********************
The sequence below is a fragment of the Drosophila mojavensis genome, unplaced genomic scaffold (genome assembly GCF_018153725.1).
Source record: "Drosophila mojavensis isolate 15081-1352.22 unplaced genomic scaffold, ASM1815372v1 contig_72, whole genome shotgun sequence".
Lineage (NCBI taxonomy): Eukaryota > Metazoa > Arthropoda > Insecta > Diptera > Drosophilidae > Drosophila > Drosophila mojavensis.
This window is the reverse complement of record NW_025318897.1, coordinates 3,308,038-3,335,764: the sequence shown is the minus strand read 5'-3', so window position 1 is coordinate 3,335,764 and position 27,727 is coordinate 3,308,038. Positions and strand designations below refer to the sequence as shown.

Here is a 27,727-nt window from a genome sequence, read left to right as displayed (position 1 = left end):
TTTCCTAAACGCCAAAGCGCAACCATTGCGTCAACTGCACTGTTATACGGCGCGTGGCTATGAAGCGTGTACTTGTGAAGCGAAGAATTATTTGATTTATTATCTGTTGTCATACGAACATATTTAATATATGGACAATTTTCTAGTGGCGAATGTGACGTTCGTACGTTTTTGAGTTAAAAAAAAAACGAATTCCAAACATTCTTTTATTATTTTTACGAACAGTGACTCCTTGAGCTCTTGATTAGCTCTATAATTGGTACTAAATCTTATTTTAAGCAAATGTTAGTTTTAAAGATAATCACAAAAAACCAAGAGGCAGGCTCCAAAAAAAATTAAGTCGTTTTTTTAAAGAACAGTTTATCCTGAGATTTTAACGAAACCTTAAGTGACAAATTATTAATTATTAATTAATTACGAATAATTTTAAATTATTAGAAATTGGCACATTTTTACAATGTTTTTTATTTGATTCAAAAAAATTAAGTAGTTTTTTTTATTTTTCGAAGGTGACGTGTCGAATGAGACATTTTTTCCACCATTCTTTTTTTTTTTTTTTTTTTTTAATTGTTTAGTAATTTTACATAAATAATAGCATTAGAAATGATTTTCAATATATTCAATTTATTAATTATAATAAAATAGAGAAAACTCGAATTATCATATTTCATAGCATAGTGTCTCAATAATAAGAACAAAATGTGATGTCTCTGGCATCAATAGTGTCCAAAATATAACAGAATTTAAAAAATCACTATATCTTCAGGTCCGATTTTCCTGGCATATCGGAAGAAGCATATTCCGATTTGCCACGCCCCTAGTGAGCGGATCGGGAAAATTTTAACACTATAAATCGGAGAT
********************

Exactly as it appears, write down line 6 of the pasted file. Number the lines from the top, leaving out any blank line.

TTTCCTAAACGCCAAAGCGCAACCATTGCGTCAACTGCACTGTTATACGGCGCGTGGCTATGAAGCGTGTACTTGTGAAGCGAAGAATTATTTGATTTATTATCTGTTGTCATACGAACATATTTAATATATGGACAATTTTCTAGTGGCGAATGTGACGTTCGTACGTTTTTGAGTTAAAAAAAAAACGAATTCCAAACATTCTTTTATTATTTTTACGAACAGTGACTCCTTGAGCTCTTGATTAGCTCTATAATTGGTACTAAATCTTATTTTAAGCAAATGTTAGTTTTAAAGATAATCACAAAAAACCAAGAGGCAGGCTCCAAAAAAAATTAAGTCGTTTTTTTAAAGAACAGTTTATCCTGAGATTTTAACGAAACCTTAAGTGACAAATTATTAATTATTAATTAATTACGAATAATTTTAAATTATTAGAAATTGGCACATTTTTACAATGTTTTTTATTTGATTCAAAAAAATTAAGTAGTTTTTTTTATTTTTCGAAGGTGACGTGTCGAATGAGACATTTTTTCCACCATTCTTTTTTTTTTTTTTTTTTTTTAATTGTTTAGTAATTTTACATAAATAATAGCATTAGAAATGATTTTCAATATATTCAATTTATTAATTATAATAAAATAGAGAAAACTCGAATTATCATATTTCATAGCATAGTGTCTCAATAATAAGAACAAAATGTGATGTCTCTGGCATCAATAGTGTCCAAAATATAACAGAATTTAAAAAATCACTATATCTTCAGGTCCGATTTTCCTGGCATATCGGAAGAAGCATATTCCGATTTGCCACGCCCCTAGTGAGCGGATCGGGAAAATTTTAACACTATAAATCGGAGAT